Most are likely to have died under torture or to have been killed in mass executions documented by human rights groups. Amnesty International described the killings as “war crimes and crimes against humanity” that were authorized at “the highest levels” of the Syrian government.
The Syrian government did not respond to a request for comment about human rights abuses and the whereabouts of Hamada.
‘I will not rest’
After arriving in the Netherlands in 2014, Hamada threw himself into publicizing the horrors of the Syrian prison system. He linked up with Syrian advocacy groups and traveled across Europe and the United States to recount his experiences. He spoke to lawmakers in Washington, generals at U.S. Central Command in Florida, students at Princeton University, human rights investigators and multiple journalists.
He described how his wrists were gouged by chains used to suspend him from the ceiling, his ribs broken by guards who jumped on him, his skin scorched by cigarettes and his body jolted by electric shocks. When he reached the part where his genitals were placed in a clamp and he was simultaneously raped with a metal pole, he invariably broke down, moving his audiences also to tears.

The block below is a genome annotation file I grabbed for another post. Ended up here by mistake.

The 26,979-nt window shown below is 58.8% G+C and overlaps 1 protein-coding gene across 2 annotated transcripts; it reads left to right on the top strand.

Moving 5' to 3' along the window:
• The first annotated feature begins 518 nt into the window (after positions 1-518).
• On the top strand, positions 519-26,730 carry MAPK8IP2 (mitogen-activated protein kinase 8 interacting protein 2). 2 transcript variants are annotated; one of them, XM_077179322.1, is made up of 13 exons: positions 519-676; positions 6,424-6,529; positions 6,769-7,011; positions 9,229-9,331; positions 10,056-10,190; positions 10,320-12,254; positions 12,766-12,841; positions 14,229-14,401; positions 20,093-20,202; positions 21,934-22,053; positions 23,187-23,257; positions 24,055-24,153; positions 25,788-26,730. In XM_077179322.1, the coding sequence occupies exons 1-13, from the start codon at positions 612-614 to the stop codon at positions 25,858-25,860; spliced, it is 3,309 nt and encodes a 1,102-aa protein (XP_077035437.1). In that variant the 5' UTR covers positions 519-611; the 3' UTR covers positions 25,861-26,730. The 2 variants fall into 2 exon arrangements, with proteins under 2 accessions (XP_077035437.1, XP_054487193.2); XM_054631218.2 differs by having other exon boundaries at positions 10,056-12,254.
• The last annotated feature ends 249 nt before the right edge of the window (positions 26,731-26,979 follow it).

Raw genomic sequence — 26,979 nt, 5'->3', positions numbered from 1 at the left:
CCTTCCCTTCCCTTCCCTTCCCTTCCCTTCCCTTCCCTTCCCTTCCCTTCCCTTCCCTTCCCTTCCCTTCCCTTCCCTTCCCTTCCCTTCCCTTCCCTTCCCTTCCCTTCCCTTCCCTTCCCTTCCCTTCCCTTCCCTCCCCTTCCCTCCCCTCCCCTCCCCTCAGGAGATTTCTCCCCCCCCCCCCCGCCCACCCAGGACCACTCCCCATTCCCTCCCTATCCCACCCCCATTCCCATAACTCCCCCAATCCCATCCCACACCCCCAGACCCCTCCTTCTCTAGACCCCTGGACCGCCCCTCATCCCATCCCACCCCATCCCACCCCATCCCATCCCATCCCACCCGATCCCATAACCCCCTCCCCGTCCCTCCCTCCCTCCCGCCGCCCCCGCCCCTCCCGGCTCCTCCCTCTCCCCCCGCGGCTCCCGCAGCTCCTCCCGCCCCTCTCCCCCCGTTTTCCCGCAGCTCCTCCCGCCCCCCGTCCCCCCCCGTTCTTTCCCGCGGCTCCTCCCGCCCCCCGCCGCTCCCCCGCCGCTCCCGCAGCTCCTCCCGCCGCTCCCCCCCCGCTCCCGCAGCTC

It was at that point in the interrogation that he capitulated, he told The Washington Post in 2017. “When they started to turn the screw, I confessed everything they asked,” he said.
He was determined to hold the Syrian government to account for what it had done, not only to him but to those he saw die in prison beside him.
“I will not rest until I take them to court,” he said in the documentary “Syria’s Disappeared,” tears streaming down his face. “Even if it costs me my life, I will pursue them and bring them to justice, no matter what.”
Tears ‘like a river’